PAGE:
The reason this model worked, however, is because the pace of change was much slower. When the marketplace is slower and, thus, more predictable, companies can build teams around specific areas of expertise and divide the work accordingly.
 

But today we’re witnessing continuous change across industries, much of which is external to our companies. To put it gently: Having rigid organizational structures and outdated leadership models in this type of environment is a recipe for disaster. Instead, we need models that are more fluid, whereby teams can quickly organize themselves to respond to change.
 

Autonomy + Failure resiliency
 

One way to shed the past and prepare for the future is for leaders to provide teams with more autonomy. This doesn’t mean leaders should hand over the keys, walk away, and wait to see what happens. But if you want to see more of an entrepreneurial spirit in your organization, give more autonomy to the people doing the work. This helps them feel more inspired and empowered.
 

We need to face facts: Everything is changing fast, and we don’t know where the external change will be coming from six months from now. Because we live in a much more unpredictable and uncertain world, there’s no way to really improve the accuracy of forecasts—they will all be wrong anyway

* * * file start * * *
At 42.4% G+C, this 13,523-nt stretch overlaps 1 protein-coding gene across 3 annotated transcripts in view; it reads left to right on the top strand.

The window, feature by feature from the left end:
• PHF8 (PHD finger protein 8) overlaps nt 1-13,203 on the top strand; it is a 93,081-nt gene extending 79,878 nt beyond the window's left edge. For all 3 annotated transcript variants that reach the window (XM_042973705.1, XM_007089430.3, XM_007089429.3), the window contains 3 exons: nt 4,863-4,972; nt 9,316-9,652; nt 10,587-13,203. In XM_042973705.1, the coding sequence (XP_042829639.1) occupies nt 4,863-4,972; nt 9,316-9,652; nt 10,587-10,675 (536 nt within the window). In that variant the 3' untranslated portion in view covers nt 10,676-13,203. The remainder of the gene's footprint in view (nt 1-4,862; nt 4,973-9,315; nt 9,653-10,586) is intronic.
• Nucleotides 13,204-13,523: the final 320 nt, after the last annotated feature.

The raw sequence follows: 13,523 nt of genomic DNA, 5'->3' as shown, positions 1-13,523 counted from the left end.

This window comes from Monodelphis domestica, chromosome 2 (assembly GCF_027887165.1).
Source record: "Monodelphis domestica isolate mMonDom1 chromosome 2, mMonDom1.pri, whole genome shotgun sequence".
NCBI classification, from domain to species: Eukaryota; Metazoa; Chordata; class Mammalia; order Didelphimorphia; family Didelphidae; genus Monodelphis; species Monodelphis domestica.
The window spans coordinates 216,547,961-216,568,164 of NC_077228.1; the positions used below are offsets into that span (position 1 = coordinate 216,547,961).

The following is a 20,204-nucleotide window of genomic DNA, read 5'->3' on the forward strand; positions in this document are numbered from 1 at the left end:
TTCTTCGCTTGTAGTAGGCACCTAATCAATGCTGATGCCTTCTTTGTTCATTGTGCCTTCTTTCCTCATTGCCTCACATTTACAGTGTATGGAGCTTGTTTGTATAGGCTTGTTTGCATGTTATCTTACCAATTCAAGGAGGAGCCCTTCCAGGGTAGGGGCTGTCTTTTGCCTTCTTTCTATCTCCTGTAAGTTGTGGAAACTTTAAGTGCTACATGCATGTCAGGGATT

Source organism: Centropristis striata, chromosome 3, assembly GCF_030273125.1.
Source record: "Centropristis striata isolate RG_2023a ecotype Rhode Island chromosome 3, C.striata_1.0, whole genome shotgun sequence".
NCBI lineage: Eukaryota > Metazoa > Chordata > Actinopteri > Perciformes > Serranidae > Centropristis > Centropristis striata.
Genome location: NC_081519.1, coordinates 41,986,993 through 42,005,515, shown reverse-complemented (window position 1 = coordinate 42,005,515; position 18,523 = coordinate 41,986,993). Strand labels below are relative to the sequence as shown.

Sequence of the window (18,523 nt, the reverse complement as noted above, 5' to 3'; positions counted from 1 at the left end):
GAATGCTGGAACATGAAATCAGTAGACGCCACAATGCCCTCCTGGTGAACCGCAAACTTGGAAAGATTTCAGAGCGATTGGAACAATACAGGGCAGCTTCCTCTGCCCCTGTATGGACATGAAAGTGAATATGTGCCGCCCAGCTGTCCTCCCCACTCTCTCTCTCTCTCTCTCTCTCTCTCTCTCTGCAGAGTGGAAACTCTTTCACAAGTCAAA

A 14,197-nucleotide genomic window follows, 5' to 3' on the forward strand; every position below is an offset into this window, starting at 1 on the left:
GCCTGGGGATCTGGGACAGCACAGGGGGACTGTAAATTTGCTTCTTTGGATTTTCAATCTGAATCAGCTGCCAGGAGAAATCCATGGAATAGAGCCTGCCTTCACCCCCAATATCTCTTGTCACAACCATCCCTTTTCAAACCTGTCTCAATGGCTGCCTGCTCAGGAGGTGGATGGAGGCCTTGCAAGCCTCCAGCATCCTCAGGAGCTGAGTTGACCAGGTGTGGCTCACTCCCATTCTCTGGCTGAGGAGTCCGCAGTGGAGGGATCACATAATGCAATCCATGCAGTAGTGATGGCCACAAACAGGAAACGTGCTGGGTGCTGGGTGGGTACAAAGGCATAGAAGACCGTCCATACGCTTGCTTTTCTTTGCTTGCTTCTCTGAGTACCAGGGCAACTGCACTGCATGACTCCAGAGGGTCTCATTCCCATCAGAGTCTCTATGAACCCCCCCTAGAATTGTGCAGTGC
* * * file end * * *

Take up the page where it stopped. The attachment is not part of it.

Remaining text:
What’s left? We always advise clients avoid relying on plans or forecasts. Alternatively, channel the wisdom of Thomas Edison, who said, “I have not failed. I've just found 10,000 ways that won't work.” In other words, we need to experiment as much as possible—but without breaking the bank. Not only is this good advice, it’s also a lot easier than it may seem.
 

One large consumer packaged goods company, for example, thought about offering its products to consumers by placing lockers in their buildings and having products delivered. This was an MVP (minimum viable product) that would cost a couple million dollars.
 

We challenged this, and suggested advertising on social networks with a specific demographic in mind. And rather than installing lockers, let’s create just a homepage that would allow people to sign up for the offer. As a first step, we wanted to see what type of traction the new offer would get. For that, we would spend around $20K versus, thus saving millions of dollars in the process.
 

Creating experiments to fail quickly
 

How do you create such an environment—where experimentation and failure are o.k.? After all, colossal failures are never good for your career. Is there a way to fail and not be fired?